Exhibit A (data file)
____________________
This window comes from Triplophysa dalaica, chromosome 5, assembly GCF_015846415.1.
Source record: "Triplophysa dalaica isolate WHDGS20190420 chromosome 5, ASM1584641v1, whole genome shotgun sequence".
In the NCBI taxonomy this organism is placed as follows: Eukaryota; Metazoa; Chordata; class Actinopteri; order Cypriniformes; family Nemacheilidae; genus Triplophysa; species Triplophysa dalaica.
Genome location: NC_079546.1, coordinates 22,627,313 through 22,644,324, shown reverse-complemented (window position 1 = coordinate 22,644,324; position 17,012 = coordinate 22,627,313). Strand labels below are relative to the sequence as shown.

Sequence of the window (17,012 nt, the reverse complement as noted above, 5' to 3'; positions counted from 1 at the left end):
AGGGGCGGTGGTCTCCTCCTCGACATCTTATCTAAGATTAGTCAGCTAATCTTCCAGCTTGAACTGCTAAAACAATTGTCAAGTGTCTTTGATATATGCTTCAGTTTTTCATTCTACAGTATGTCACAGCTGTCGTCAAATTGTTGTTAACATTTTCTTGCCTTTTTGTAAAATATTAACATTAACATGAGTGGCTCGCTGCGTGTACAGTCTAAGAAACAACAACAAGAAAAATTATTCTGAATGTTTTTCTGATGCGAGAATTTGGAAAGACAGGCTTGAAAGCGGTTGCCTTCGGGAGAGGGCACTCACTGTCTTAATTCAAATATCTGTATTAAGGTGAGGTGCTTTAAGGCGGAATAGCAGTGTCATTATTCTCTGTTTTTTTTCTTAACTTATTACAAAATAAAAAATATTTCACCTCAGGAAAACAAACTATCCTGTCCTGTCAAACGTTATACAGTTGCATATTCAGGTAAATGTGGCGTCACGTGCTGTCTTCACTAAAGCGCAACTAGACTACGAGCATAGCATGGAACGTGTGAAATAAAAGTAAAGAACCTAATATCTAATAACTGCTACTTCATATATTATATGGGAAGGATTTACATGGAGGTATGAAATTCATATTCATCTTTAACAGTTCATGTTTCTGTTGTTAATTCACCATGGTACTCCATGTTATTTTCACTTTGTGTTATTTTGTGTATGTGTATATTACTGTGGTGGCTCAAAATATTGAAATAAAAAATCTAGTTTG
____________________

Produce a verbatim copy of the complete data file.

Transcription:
This window comes from Triplophysa dalaica, chromosome 5, assembly GCF_015846415.1.
Source record: "Triplophysa dalaica isolate WHDGS20190420 chromosome 5, ASM1584641v1, whole genome shotgun sequence".
In the NCBI taxonomy this organism is placed as follows: Eukaryota; Metazoa; Chordata; class Actinopteri; order Cypriniformes; family Nemacheilidae; genus Triplophysa; species Triplophysa dalaica.
Genome location: NC_079546.1, coordinates 22,627,313 through 22,644,324, shown reverse-complemented (window position 1 = coordinate 22,644,324; position 17,012 = coordinate 22,627,313). Strand labels below are relative to the sequence as shown.

Sequence of the window (17,012 nt, the reverse complement as noted above, 5' to 3'; positions counted from 1 at the left end):
AGGGGCGGTGGTCTCCTCCTCGACATCTTATCTAAGATTAGTCAGCTAATCTTCCAGCTTGAACTGCTAAAACAATTGTCAAGTGTCTTTGATATATGCTTCAGTTTTTCATTCTACAGTATGTCACAGCTGTCGTCAAATTGTTGTTAACATTTTCTTGCCTTTTTGTAAAATATTAACATTAACATGAGTGGCTCGCTGCGTGTACAGTCTAAGAAACAACAACAAGAAAAATTATTCTGAATGTTTTTCTGATGCGAGAATTTGGAAAGACAGGCTTGAAAGCGGTTGCCTTCGGGAGAGGGCACTCACTGTCTTAATTCAAATATCTGTATTAAGGTGAGGTGCTTTAAGGCGGAATAGCAGTGTCATTATTCTCTGTTTTTTTTCTTAACTTATTACAAAATAAAAAATATTTCACCTCAGGAAAACAAACTATCCTGTCCTGTCAAACGTTATACAGTTGCATATTCAGGTAAATGTGGCGTCACGTGCTGTCTTCACTAAAGCGCAACTAGACTACGAGCATAGCATGGAACGTGTGAAATAAAAGTAAAGAACCTAATATCTAATAACTGCTACTTCATATATTATATGGGAAGGATTTACATGGAGGTATGAAATTCATATTCATCTTTAACAGTTCATGTTTCTGTTGTTAATTCACCATGGTACTCCATGTTATTTTCACTTTGTGTTATTTTGTGTATGTGTATATTACTGTGGTGGCTCAAAATATTGAAATAAAAAATCTAGTTTG